Mahindra & Mahindra is ready with its first BS-VI compliant Engine [Jun 04, 2019]
Mahindra & Mahindra will launch its first BS-VI compliant petrol vehicle by the end of the second quarter this year. The diesel option is set to follow by late December or early January. The Bharat Stage VI (or BS-VI) emission norms will come into force across the country from April 1, 2020.
“There never was a doubt that we need to have a cleaner environment (and) there was never a doubt that we need to have cleaner vehicles with higher level of emission standards. said Pawan Goenka, Managing Director, M&M, speaking to BigGaddi.com on Monday.
Currently, the automobile industry in the country conforms to the BS-IV emission standards. M&M has invested Rs. 1,000 crore for the transition to BS-VI norms.
Goenka said that Mahindra is fully ready for BS-VI and is working with Indian suppliers, using indigenous technology and frugal engineering for BS-VI implementation within the stipulated time frame.
However, this wasn’t devoid of challenges. Goenka said that Mahindra’s engineers and their good team work with suppliers and consultants helped ensure there there would be no compromise on fuel efficiency, performance, drivability and NVH – as was feared – while explaining how the transition had seemed an insurmountable challenge, especially for an Indian company with Indian resources.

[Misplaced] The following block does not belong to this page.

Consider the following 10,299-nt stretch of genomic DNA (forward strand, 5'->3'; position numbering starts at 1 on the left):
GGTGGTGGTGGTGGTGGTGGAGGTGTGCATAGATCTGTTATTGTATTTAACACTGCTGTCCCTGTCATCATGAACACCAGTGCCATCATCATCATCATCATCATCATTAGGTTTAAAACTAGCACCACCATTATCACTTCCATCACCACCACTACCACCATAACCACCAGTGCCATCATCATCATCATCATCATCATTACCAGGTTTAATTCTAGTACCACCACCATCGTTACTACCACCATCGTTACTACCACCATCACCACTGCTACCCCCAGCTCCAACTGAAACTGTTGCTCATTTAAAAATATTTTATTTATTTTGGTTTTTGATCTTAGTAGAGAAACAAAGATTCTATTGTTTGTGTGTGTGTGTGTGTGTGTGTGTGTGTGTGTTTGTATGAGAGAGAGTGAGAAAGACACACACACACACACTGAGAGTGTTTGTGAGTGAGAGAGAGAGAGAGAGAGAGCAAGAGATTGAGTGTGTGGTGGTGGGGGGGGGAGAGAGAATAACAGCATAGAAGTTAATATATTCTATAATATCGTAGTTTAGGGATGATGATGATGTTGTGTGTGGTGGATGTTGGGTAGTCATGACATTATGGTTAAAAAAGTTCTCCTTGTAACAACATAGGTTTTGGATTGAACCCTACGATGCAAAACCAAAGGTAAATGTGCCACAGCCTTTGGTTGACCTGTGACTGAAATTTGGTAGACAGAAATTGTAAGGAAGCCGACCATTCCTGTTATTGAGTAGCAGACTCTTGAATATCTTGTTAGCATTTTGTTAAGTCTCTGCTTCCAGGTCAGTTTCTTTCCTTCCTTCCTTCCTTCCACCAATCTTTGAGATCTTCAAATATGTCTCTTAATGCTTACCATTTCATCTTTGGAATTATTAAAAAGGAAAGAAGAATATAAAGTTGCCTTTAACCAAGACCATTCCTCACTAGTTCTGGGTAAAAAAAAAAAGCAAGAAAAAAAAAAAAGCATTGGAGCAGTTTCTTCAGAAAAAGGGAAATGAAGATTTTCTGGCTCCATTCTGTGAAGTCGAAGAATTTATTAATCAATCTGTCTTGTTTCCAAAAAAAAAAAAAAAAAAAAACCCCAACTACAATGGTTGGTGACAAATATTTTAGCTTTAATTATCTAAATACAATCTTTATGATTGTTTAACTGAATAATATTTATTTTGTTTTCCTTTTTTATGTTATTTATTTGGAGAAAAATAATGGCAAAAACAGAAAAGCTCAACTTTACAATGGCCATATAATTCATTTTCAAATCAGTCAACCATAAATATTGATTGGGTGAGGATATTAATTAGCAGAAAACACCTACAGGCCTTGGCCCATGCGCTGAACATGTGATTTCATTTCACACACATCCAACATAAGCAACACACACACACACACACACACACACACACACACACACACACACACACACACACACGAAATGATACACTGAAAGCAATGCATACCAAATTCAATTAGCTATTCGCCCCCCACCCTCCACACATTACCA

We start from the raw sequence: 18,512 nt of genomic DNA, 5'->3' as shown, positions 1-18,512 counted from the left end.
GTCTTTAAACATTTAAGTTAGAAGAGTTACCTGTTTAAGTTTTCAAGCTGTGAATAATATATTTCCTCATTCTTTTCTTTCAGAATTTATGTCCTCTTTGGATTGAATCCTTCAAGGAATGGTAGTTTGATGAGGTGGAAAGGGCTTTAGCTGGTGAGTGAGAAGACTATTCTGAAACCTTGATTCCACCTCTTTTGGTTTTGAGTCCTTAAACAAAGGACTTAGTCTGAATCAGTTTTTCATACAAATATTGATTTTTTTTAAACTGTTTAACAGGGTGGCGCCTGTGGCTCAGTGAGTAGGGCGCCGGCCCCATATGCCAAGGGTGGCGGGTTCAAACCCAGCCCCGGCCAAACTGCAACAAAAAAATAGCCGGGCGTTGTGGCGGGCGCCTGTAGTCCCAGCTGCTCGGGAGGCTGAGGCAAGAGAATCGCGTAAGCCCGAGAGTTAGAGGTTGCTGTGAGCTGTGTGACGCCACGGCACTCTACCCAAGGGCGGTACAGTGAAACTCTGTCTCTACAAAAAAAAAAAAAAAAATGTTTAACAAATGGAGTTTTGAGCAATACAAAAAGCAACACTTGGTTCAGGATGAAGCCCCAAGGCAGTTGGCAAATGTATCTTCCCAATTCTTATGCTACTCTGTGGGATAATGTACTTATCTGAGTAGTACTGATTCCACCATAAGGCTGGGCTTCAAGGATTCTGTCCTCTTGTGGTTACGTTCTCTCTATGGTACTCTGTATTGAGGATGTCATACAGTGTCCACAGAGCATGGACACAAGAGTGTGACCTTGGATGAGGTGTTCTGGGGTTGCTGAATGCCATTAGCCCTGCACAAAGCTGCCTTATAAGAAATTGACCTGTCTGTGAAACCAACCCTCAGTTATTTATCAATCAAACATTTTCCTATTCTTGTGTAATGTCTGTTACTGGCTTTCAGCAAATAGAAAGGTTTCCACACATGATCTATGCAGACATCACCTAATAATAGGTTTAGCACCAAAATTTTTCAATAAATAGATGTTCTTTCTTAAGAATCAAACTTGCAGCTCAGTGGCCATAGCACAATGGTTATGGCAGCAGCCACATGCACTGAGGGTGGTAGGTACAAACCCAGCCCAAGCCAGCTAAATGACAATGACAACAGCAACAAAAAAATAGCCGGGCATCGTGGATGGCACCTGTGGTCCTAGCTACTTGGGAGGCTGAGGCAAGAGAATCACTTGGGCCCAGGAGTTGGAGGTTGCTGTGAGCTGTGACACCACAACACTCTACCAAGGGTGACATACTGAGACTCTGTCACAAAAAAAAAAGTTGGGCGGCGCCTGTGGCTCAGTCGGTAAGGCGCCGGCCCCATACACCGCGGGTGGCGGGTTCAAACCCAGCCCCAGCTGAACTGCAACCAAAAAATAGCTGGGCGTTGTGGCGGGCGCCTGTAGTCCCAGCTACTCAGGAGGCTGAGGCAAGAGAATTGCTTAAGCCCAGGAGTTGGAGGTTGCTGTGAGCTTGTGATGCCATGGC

The localisation level for ensuring the transition is 99 per cent, exceeding the localisation target it had set. Mahindra’s R&D hub in Chennai, MRV, has filed over 30 patents for the BS-VI transition.
Mahindra will also have a portfolio of globally competitive petrol engine vehicles, which was a challenge, particularly because Mahindra has been traditionally known more for its diesel engines.
Goenka said that the cost increase owing to the transition wouldn’t increase as much as it is believed to be. The cost target set by the Mahindra team was .6X of a European model, with the team managing to have achieved .5X, he said.
He also said the company will have no technical risks in ensuring the compliance of BS-VI and that this transition would also imply better products, contrary to the fear of compromise that was prevalent.
M&M has decided to discontinue its 1.2 litre diesel unit in the KUV 100, similar to what other players have also announced as the cost increase in this category wouldn’t be able to justify the transition.
Goenka further stated that this converts the challenge of BS-VI into an opportunity concerning Make in India, an opportunity for the Indian auto ecosystem to move up in the technology ladder